Nanoparticles May Increase Effectiveness of Lung Cancer Drugs

Treatment can selectively drop medication at the site of tumors.

Treatment can selectively drop medication at the site of tumors.

The use of nanoparticles may improve the treatment of lung cancer by serving as a carrier for medications to be dropped at the site of tumors.

German researchers developed the nanocarriers in order to selectively release drugs at the tumor site in human and mouse lungs. In a study published in the journal ACS Nano, the team of investigators note that the use of nanoparticles may significantly enhance the effectiveness of current cancer treatments for lung tumor tissue.

Nanoparticles, which can be modified to transport drugs specifically to the site of the disease without affecting healthy body parts. The German researchers were able to develop for the first time nanocarriers that only release drugs in the area of lung tumors.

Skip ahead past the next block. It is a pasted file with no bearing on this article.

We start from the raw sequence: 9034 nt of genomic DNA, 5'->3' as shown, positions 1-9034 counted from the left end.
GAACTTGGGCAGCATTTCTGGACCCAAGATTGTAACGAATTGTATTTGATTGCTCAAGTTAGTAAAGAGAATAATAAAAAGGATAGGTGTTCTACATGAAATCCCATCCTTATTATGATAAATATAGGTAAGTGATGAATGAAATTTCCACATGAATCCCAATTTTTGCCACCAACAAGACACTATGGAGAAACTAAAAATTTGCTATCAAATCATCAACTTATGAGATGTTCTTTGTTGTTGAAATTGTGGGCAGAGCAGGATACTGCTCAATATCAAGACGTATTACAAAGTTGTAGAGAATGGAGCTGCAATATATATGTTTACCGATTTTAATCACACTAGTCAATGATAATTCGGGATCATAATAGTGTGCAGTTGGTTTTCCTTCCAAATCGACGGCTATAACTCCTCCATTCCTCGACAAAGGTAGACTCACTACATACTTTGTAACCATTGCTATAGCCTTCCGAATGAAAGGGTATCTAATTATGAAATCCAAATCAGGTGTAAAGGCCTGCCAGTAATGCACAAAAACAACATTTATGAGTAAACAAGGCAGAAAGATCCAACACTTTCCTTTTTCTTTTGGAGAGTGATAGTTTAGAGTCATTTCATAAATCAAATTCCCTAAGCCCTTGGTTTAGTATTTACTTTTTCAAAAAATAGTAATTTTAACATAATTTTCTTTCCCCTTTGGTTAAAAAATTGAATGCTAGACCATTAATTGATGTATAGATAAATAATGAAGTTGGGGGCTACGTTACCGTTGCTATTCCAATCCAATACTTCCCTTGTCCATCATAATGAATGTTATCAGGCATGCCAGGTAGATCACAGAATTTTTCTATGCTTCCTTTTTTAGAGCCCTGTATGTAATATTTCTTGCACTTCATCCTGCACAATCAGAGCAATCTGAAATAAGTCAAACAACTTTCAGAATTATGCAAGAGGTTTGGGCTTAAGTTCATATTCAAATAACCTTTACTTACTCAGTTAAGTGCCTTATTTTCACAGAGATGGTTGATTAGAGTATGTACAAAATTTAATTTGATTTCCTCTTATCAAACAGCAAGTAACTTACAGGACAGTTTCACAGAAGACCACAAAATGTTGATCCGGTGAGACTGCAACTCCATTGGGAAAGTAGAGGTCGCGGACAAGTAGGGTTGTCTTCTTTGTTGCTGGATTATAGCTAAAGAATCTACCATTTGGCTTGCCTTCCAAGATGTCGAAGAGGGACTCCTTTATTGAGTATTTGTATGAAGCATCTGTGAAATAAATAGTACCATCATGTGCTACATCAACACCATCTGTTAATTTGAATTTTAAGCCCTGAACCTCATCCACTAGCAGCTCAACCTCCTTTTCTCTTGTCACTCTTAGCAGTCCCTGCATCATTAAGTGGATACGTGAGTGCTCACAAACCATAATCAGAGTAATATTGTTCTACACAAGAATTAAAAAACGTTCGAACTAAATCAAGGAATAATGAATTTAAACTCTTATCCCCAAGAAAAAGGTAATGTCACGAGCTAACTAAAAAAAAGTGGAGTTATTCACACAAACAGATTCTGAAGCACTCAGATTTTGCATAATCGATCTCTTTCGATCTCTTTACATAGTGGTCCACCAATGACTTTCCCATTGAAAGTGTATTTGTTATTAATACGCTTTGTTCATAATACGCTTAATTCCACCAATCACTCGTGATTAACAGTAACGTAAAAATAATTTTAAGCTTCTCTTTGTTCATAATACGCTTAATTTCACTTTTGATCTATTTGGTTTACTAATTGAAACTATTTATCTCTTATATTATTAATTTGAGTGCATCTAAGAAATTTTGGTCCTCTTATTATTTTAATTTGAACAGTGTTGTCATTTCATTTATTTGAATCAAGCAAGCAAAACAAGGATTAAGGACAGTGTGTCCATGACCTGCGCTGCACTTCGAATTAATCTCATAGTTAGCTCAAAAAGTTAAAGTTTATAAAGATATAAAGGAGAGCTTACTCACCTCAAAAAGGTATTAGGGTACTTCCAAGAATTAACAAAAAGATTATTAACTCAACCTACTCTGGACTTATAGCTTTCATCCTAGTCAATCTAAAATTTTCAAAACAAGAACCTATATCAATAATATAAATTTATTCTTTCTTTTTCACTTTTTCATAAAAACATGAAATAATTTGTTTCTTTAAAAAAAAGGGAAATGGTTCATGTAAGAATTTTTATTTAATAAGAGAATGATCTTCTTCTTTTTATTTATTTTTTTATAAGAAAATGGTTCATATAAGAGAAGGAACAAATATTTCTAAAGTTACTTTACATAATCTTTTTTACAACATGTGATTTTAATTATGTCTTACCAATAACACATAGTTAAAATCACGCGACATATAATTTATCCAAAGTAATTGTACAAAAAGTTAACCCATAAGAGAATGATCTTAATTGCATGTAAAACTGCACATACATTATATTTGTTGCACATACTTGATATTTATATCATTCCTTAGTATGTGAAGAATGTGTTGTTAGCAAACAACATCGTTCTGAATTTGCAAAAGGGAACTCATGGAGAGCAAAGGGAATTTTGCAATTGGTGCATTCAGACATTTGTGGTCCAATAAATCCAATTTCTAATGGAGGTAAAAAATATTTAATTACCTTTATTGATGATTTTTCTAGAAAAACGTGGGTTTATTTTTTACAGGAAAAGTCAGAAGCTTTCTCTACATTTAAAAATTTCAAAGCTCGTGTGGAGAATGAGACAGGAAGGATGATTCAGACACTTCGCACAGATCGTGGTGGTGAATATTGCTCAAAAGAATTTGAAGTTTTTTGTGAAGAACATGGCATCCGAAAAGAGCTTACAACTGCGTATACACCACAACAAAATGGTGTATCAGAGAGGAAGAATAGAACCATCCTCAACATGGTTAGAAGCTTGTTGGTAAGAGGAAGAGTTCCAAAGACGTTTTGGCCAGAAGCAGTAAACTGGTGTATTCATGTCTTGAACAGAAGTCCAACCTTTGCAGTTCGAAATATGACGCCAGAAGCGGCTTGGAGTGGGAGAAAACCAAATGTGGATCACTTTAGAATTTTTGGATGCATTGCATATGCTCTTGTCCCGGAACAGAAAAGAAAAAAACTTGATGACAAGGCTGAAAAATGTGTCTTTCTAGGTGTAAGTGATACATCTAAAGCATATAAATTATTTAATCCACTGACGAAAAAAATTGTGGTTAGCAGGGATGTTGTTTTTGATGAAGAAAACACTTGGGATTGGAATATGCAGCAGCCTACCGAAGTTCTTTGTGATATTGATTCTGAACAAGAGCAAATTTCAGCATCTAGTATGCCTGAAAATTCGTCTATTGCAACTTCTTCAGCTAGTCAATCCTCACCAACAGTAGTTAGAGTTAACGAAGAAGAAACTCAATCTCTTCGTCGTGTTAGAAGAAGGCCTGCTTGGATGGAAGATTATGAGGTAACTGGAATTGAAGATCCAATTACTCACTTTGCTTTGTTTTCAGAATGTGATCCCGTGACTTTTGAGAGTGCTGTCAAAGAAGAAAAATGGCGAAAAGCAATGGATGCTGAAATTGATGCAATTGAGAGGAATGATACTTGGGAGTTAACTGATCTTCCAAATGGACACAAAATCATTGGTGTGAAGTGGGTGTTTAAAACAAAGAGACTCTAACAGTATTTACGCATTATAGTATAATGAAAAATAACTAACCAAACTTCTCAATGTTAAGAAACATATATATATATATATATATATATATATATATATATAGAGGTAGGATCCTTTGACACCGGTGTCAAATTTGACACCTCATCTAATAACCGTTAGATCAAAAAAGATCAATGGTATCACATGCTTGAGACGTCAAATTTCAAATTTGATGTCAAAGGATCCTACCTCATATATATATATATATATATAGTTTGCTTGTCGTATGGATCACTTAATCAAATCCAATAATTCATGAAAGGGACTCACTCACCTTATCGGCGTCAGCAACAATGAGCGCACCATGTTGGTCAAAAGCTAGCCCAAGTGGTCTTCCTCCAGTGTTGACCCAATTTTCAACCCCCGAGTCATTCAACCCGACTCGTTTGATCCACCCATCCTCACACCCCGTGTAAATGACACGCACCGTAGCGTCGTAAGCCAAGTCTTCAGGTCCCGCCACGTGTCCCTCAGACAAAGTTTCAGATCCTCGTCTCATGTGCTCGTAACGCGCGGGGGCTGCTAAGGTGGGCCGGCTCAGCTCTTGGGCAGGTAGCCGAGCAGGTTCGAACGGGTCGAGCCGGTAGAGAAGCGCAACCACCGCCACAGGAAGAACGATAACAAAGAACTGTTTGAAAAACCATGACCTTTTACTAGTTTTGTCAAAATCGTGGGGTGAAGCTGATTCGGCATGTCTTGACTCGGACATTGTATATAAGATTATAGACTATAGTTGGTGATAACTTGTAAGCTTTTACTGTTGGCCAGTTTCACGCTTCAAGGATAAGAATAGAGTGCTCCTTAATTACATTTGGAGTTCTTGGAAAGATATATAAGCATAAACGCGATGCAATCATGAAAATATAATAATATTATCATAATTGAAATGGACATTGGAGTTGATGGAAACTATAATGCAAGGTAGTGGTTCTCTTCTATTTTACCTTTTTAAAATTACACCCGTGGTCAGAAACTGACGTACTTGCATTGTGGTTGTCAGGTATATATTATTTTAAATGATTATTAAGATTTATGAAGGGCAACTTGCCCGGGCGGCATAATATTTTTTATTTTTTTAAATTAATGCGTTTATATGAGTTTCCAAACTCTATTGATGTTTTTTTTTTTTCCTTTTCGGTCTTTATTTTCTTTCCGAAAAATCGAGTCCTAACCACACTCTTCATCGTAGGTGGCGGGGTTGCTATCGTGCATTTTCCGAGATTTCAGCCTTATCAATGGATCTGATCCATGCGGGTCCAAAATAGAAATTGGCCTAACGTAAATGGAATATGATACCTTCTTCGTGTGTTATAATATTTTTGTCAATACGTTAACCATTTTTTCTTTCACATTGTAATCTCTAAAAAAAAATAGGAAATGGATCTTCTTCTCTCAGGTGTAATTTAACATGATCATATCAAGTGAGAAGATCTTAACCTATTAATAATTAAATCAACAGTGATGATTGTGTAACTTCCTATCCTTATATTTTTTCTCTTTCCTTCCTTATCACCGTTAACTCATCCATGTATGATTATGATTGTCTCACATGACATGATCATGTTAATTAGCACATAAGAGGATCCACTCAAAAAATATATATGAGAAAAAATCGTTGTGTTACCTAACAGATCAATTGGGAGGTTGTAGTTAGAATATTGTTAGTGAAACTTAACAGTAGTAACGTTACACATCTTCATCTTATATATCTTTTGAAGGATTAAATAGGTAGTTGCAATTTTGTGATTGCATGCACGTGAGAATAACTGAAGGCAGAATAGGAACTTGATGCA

Lung tumor tissue has previously been found to contain high volume of certain proteases. The researchers capitalized on this by altering nanocarriers with a protective layer that only the proteases can break down, which then releases the drug.

Protease concentrations in healthy lung tissue are too low to remove the protective layer, which causes the drugs to stay protected within the nanocarrier.

"Using these nanocarriers we can very selectively release a drug such as a chemotherapeutic agent specifically at the lung tumor," research group leader Silke Meiners, of the Comprehensive Pneumology Center, said in a press release. "We observed that the drug's effectiveness in the tumor tissue was 10 to 25 times greater compared to when the drugs were used on their own. At the same time, this approach also makes it possible to decrease the total dose of medicines and consequently to reduce undesirable effects."